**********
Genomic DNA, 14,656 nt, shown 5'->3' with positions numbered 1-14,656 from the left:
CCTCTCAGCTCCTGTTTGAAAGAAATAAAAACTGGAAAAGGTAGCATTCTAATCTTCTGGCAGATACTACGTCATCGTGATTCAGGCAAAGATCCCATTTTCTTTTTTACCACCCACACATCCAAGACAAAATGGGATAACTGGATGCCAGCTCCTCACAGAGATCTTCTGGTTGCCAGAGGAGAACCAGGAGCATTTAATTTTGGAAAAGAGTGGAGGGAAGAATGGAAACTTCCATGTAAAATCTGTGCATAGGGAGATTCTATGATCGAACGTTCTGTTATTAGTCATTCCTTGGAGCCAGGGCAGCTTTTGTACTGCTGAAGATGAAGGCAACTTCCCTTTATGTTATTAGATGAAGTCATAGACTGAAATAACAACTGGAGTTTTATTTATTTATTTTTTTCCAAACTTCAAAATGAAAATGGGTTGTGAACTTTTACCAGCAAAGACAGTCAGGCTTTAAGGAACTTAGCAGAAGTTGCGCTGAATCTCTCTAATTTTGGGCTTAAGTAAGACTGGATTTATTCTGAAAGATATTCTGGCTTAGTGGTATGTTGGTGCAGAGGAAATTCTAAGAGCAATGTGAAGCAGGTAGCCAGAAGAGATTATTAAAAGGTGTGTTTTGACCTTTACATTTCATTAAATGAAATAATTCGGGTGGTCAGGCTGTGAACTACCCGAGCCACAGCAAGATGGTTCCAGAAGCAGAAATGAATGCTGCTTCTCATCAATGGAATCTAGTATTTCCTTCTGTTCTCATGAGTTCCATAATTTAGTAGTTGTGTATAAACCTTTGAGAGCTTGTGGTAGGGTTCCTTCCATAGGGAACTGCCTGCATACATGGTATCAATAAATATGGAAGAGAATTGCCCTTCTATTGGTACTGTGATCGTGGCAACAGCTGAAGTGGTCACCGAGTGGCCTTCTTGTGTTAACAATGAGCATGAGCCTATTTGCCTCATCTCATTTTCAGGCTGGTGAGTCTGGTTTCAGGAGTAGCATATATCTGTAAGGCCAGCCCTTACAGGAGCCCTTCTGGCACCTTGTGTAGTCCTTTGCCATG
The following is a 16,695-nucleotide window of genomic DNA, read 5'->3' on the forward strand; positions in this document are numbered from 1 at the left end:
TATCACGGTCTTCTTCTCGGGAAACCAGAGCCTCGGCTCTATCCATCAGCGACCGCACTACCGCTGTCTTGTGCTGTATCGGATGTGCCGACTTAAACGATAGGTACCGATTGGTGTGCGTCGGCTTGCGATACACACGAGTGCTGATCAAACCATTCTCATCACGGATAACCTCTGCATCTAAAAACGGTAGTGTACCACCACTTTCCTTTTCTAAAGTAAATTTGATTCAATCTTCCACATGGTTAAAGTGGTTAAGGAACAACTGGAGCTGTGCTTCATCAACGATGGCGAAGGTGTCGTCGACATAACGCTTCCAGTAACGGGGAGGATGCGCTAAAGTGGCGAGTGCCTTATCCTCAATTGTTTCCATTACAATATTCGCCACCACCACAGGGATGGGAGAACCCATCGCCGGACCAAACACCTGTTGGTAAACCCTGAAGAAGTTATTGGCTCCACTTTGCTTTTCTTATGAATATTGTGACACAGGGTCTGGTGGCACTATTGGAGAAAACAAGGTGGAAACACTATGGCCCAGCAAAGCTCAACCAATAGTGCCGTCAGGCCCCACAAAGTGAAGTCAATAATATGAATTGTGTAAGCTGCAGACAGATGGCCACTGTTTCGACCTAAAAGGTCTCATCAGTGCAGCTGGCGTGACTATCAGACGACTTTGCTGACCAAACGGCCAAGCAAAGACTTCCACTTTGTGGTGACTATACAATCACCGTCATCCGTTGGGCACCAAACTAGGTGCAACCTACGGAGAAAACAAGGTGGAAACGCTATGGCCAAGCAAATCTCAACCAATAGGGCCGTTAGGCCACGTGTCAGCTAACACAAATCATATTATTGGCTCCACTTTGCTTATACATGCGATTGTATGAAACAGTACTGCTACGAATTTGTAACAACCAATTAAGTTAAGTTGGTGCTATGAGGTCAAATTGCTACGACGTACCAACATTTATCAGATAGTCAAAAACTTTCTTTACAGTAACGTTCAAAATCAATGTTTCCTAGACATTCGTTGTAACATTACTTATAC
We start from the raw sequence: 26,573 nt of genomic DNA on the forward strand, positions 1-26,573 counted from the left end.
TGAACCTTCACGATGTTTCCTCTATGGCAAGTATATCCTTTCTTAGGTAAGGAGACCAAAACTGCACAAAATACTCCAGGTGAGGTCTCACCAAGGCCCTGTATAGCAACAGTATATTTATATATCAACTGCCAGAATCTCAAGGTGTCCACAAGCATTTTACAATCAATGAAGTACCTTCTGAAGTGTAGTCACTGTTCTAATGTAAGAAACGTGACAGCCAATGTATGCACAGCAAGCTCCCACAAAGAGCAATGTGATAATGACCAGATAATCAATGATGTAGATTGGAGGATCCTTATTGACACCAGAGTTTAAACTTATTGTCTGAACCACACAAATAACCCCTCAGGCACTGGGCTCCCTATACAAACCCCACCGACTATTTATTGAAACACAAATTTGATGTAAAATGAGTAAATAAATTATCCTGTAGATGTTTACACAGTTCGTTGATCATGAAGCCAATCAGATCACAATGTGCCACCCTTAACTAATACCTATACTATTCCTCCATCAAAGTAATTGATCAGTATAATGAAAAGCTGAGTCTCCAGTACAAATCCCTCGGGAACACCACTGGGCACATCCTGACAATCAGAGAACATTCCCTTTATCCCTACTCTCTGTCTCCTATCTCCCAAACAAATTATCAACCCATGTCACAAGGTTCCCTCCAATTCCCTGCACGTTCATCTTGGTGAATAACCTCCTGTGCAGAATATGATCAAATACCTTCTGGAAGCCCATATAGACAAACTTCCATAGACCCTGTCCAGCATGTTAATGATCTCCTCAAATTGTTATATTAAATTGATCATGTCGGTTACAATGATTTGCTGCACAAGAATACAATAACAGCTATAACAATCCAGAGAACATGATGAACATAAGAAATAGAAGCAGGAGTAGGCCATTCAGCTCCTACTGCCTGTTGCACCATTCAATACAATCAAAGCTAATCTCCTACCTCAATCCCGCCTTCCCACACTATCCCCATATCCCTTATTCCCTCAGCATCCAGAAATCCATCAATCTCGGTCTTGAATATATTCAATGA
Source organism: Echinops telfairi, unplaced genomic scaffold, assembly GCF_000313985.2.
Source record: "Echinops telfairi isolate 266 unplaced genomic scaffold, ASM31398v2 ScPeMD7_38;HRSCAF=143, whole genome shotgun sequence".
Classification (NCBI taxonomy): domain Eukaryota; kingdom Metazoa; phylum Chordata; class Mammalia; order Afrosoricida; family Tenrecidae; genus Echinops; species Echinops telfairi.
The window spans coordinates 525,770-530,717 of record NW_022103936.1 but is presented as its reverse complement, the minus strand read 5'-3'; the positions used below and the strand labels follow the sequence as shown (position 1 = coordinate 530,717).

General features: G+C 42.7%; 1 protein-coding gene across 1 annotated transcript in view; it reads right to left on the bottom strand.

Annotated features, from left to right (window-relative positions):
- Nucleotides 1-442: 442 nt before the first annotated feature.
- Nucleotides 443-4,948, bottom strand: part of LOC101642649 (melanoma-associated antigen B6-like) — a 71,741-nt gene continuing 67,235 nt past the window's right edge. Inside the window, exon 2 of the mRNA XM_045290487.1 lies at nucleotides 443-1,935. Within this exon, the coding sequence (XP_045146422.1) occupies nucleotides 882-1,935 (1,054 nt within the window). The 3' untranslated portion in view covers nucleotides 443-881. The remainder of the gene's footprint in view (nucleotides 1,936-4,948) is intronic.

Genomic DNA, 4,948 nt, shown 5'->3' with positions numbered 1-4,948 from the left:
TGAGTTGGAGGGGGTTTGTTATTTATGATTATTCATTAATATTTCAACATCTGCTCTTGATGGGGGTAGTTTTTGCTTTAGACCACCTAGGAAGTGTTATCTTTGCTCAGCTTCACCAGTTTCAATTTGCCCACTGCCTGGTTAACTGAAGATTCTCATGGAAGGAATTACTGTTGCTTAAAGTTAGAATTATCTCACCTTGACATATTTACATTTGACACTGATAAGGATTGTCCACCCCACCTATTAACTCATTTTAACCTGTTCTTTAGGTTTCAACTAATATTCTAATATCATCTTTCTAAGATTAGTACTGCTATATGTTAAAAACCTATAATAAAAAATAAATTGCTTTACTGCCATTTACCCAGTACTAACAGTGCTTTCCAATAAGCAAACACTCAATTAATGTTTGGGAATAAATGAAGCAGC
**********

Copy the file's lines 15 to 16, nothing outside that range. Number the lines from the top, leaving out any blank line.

Genomic DNA, 4,948 nt, shown 5'->3' with positions numbered 1-4,948 from the left:
TGAGTTGGAGGGGGTTTGTTATTTATGATTATTCATTAATATTTCAACATCTGCTCTTGATGGGGGTAGTTTTTGCTTTAGACCACCTAGGAAGTGTTATCTTTGCTCAGCTTCACCAGTTTCAATTTGCCCACTGCCTGGTTAACTGAAGATTCTCATGGAAGGAATTACTGTTGCTTAAAGTTAGAATTATCTCACCTTGACATATTTACATTTGACACTGATAAGGATTGTCCACCCCACCTATTAACTCATTTTAACCTGTTCTTTAGGTTTCAACTAATATTCTAATATCATCTTTCTAAGATTAGTACTGCTATATGTTAAAAACCTATAATAAAAAATAAATTGCTTTACTGCCATTTACCCAGTACTAACAGTGCTTTCCAATAAGCAAACACTCAATTAATGTTTGGGAATAAATGAAGCAGC